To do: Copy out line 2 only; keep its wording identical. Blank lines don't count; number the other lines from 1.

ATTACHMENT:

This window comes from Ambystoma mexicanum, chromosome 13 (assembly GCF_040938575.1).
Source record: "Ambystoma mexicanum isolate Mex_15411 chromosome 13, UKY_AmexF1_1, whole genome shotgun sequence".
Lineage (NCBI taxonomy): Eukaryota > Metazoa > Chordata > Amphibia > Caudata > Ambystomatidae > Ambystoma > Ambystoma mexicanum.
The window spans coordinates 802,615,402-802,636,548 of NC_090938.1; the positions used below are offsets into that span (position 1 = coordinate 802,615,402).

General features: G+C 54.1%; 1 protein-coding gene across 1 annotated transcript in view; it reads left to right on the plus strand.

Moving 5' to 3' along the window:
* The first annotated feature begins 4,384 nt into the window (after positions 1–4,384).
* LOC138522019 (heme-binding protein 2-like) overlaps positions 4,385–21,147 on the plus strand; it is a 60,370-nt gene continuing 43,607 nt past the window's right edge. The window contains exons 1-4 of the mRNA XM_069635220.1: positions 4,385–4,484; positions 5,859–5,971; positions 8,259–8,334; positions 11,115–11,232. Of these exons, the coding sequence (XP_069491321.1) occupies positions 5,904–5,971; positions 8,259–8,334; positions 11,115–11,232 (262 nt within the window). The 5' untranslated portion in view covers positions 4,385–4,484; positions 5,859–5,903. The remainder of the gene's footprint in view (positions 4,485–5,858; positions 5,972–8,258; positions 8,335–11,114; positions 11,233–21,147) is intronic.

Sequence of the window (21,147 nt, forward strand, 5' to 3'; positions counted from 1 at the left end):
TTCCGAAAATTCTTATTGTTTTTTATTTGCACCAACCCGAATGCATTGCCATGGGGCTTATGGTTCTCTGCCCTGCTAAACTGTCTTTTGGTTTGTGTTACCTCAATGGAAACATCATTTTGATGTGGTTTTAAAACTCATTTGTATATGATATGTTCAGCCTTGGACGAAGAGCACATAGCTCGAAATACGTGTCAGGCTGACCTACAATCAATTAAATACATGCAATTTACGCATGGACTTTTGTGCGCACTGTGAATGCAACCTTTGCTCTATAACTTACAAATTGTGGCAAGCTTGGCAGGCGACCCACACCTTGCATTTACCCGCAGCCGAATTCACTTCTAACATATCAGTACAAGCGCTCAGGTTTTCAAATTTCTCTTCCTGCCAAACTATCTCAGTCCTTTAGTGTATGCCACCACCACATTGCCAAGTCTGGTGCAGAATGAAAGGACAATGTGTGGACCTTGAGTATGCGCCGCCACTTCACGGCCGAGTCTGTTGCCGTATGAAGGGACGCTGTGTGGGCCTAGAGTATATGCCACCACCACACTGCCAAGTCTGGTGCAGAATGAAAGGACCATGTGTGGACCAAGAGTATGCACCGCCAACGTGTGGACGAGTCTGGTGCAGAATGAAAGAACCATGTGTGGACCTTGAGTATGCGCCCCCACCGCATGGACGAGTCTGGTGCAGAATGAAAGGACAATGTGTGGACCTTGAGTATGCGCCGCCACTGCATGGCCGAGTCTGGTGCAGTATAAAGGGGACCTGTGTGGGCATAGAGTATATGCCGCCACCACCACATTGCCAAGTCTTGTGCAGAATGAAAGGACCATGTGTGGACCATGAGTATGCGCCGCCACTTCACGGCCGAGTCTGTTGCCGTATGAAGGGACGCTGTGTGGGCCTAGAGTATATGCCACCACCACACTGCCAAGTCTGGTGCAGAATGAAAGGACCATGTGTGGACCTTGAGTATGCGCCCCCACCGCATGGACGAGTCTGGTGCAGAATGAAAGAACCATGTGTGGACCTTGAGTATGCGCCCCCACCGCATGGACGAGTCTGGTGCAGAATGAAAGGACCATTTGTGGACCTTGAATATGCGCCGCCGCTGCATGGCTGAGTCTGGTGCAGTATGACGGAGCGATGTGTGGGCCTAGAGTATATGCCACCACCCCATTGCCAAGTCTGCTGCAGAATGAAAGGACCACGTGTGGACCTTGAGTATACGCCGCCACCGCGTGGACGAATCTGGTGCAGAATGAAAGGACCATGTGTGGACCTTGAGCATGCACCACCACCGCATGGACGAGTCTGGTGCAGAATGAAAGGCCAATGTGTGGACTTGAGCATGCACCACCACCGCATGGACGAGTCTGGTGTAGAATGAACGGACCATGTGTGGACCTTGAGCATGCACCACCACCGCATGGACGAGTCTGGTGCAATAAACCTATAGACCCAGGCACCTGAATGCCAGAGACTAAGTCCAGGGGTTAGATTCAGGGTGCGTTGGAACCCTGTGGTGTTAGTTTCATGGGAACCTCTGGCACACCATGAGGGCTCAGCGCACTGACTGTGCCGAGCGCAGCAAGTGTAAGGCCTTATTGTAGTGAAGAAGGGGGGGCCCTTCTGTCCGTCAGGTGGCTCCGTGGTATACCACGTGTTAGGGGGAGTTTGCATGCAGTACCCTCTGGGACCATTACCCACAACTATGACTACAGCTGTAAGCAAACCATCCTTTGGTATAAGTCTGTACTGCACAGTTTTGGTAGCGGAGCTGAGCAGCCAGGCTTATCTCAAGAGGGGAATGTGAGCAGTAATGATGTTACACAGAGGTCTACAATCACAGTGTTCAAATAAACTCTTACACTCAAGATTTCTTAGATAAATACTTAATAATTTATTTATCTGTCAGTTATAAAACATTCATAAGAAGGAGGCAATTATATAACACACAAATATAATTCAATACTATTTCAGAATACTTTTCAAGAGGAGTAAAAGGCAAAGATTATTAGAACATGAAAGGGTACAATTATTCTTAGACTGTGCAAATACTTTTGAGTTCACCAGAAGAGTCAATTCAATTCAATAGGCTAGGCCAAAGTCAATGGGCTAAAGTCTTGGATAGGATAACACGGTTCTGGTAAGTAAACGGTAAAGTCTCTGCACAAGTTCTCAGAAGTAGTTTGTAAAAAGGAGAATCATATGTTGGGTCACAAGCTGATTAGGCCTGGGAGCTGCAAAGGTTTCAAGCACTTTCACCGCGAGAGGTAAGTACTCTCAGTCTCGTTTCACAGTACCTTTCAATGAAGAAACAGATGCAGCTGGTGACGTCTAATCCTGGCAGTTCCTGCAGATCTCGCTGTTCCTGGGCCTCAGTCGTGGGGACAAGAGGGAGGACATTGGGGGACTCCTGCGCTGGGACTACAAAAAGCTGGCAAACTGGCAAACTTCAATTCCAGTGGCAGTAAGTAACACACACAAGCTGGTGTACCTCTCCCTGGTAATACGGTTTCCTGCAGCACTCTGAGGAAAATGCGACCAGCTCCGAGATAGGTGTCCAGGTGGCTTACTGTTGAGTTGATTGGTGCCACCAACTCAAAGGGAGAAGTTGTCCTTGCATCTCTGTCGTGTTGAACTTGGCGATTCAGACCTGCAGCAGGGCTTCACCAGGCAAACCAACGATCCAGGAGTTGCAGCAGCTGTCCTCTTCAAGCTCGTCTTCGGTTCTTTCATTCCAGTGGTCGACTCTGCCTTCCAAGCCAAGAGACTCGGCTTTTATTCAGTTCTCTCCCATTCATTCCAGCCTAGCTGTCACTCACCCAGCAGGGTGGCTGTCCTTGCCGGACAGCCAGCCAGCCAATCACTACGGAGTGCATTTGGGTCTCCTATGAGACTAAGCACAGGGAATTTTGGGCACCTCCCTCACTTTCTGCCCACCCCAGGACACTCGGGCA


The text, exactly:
Source record: "Ambystoma mexicanum isolate Mex_15411 chromosome 13, UKY_AmexF1_1, whole genome shotgun sequence".